I remember the first time I visited Berlin. It was late July 1989. The talk in Germany was of change in the USSR, Poland and Hungary. I had spent the summer interviewing politicians and academics about inter-German relations, and they all agreed: unification would not come soon if at all, and that East Germany would not reform. Thus when I made my first and only venture into East Berlin, there was no sense that within a month East Germany would be in crisis, and in just over three months the wall would come down.
Americans sometimes like to take credit for what happened, but the fall of Communism was driven by internal economics — the system couldn’t work and was in collapse all over the eastern bloc. It ended the way it did because East Germans and then other East Europeans took to the streets. You can’t credit Gorbachev, Reagan or Bush — if anything their ability to cooperate made it so the big powers did nothing to halt the collapse.
While traveling Germany that summer I bought a Sony Discman at Kaufhof in Munich for 290 DM. The CDs I bought to accompany me were Billy Joel Live in the USSR, Jackson Browne’s World in Motion, and Udo Lindenberg’s Gänsehaut. I had become a fan of Lindenberg since getting his album Odysee the first time I was in Europe, and remember sitting in a West Berlin hotel room and listening to Mädchen aus Ostberlin the night after I visited the east side of the city. I had never really felt what the division of Germany meant.
But on that day, July 29, 1989, I realized how absurd the situation was. I got off the train at Friedrichstrasse, walked to Unter den Linden and went down to the Brandenburg Gate. It was blocked by the east side of the wall, unapproachable. I could see people on a platform in the West looking over into the east the same way I had done the day before. I turned around and walked to Alexanderplatz, going by the Marx-Engels statue, the television tower and city hall. A couple of guys tried to convince me to exchange money, offering me a great rate (compared to the official 1 DM = 1 Ostmark), but there was nothing to buy.
At Alexanderplatz I got lunch at a cafeteria, bought some ice cream and then went in the central store. It was the main store of East Berlin meaning it had the best consumer goods East Germany could muster. It had nothing worth buying. I roamed the city all day, covering probably 12 to 15 miles on foot, taking in all I could about this “other world” of Communism. I was awed by the beauty of the historic center of East Berlin, and realized that while it wasn’t a torturous hell hole, it was clearly dying. “Das kann nicht so weiter gehen,” I thought — it can’t go on like this. This is absurd.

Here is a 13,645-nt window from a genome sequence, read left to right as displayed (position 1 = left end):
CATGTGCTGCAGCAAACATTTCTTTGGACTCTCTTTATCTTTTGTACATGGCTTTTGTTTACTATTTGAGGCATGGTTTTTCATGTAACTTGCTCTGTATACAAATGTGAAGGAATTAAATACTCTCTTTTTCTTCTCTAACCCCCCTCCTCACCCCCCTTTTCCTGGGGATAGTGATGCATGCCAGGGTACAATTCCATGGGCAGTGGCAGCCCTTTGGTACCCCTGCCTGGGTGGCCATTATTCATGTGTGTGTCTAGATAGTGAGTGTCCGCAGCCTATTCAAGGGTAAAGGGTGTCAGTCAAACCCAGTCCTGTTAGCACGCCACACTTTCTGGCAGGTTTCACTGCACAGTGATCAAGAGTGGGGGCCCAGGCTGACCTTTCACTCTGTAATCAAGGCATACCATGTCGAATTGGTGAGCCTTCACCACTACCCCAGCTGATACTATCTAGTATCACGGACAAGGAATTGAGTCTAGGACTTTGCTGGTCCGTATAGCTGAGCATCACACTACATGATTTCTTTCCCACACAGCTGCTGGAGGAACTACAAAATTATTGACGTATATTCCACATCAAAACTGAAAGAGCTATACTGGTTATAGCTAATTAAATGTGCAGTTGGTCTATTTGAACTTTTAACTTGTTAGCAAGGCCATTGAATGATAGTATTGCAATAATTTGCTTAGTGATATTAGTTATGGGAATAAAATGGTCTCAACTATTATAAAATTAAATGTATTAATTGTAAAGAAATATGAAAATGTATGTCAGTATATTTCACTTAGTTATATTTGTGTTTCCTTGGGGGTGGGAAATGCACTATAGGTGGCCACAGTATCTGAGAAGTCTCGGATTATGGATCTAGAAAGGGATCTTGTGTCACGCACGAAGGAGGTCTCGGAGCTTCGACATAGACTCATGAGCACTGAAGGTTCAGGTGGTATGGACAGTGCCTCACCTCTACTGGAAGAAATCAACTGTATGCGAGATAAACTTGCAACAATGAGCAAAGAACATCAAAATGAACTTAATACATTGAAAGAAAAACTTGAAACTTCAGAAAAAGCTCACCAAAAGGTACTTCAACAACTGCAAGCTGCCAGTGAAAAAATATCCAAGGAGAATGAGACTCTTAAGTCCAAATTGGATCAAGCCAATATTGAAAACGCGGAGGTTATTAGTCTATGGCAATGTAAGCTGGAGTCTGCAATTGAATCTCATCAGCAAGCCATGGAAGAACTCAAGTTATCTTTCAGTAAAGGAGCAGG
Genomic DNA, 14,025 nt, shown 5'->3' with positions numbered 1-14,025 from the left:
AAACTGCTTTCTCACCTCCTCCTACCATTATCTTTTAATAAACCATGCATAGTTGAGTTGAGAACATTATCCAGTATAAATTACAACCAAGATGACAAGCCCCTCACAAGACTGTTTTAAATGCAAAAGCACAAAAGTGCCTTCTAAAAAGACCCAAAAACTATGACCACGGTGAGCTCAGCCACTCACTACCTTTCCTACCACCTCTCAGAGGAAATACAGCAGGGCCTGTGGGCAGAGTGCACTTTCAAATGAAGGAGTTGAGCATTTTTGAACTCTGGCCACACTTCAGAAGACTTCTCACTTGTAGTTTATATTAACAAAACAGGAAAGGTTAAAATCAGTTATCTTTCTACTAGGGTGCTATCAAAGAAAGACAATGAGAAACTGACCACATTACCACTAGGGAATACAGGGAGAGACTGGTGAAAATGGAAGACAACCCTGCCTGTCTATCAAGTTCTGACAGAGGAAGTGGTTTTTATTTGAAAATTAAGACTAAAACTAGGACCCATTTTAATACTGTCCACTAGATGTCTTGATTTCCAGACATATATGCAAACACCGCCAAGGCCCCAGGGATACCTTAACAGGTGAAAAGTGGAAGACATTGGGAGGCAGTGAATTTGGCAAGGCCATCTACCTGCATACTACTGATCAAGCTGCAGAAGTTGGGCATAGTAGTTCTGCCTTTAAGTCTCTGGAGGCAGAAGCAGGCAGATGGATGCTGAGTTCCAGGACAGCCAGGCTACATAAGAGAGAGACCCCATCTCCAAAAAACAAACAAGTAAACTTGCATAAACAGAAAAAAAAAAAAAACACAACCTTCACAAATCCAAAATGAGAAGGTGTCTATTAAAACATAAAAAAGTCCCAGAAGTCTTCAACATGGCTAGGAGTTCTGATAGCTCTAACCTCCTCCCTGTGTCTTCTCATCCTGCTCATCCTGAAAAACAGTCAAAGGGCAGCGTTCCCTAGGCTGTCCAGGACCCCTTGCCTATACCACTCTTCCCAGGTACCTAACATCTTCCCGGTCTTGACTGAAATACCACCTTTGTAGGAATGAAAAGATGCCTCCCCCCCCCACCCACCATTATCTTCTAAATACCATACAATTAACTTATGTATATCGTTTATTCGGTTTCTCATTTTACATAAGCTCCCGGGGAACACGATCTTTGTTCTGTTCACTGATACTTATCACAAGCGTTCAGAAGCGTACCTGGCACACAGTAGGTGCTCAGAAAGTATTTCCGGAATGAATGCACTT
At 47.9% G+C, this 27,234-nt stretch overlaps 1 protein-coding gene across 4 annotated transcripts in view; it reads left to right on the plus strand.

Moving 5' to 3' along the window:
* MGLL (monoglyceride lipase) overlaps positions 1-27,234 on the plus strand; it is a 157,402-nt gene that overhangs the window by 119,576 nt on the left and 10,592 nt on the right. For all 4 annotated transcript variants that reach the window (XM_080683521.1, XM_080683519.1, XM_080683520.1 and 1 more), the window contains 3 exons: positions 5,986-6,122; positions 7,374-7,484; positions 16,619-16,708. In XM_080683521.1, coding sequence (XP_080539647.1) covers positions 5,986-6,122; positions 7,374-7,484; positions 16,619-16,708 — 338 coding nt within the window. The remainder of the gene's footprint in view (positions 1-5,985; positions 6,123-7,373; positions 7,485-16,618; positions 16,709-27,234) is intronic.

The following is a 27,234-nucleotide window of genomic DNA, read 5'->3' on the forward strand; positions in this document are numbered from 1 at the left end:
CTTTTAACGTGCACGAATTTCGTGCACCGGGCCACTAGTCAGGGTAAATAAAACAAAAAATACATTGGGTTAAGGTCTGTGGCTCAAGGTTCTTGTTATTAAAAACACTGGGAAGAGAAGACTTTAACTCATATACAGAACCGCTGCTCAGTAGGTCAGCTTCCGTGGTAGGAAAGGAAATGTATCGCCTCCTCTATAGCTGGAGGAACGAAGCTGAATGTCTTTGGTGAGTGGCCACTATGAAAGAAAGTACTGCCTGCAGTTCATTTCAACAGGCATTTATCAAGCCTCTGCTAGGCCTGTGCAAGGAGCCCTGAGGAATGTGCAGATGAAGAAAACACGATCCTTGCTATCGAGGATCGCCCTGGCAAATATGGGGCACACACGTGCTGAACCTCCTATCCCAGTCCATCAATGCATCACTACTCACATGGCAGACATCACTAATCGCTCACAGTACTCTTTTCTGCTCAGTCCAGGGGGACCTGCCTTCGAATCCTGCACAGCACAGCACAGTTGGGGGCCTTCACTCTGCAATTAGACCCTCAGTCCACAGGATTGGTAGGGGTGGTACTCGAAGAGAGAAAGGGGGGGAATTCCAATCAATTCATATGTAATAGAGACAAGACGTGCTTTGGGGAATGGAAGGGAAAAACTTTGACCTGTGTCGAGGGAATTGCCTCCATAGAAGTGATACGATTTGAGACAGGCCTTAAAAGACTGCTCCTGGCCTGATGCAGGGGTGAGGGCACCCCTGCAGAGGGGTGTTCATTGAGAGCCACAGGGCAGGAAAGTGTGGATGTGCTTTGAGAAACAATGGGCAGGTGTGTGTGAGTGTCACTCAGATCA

Lindenberg’s song was about a love affair between a West German and a “girl from East Berlin.” It was also a metaphor for a country. “We simply want to be together,” was the plea as the couple — and the German people — were separated due to political machinations beyond their control. The song was poignant to me having been in the East that day, at some point listening to it a third or forth time and thinking about the division I suddenly had tears running down my cheeks. Now I felt the division.
The video below has some (very poorly translated) English subtitles, but gives an inside look at the moment the wall opened, how East Berliners pressured the guards who finally gave in – it is a moment where history was made. It’s ten minutes, but it captures the moment communism broke and freedom expanded:
Walking around Berlin in 2012 is surreal in some ways. I’ve been back here many times in the last twenty years, watching the city transform itself dramatically. On this trip students kept asking if they were in the East or West, and wondered how different it had been. Lacking a camera in 1989 I only have the photos in my head of how things looked, but I walked many of those same stretches and compared now and then, as best I could.
When I was in Berlin for four months in late 1991 it was still obvious who was from the East and who was from the West, the wall’s location was clear, and the early difficulties of bringing the two sides together had become undeniable. Now the city is whole. Construction continues, but former West Berlin is getting a facelift, as the Ku’damm pales in comparison to Friedrichstrasse and Potsdamer Platz.
As I thought about the changes and my time there in 1989 I came across this:
Udo Lindenberg. A musical built on his songs tells the story of the the division of Berlin and the coming together of the city in terms of a love affair. I thought of myself in that hotel room in late July 1989 and wished I could go to the musical. Alas, the demands of teaching the course and working with the students kept me busy. I tried to create an image for them of what I experienced in 1989 and even 1991. But now the everyday of that era is captured in museums like the DDR Museum (a great hands on experience) and the “Berlin Story Museum.” Still, knowing that Udo Lindenberg’s music is now used to tell that story is satisfying. Someday I will see that musical.
I have been to Berlin in 1989, 1991, 1992, 1995, 1996, 1998, 1999, 2004, 2010 and now 2012. Though I am a foreigner there, the city means a lot to me, it fascinates me, its tradition of tolerance/openness dating back to Friedrich the Great intrigues me, and no visit there seems long enough. Ich hab noch einen Koffer in Berlin.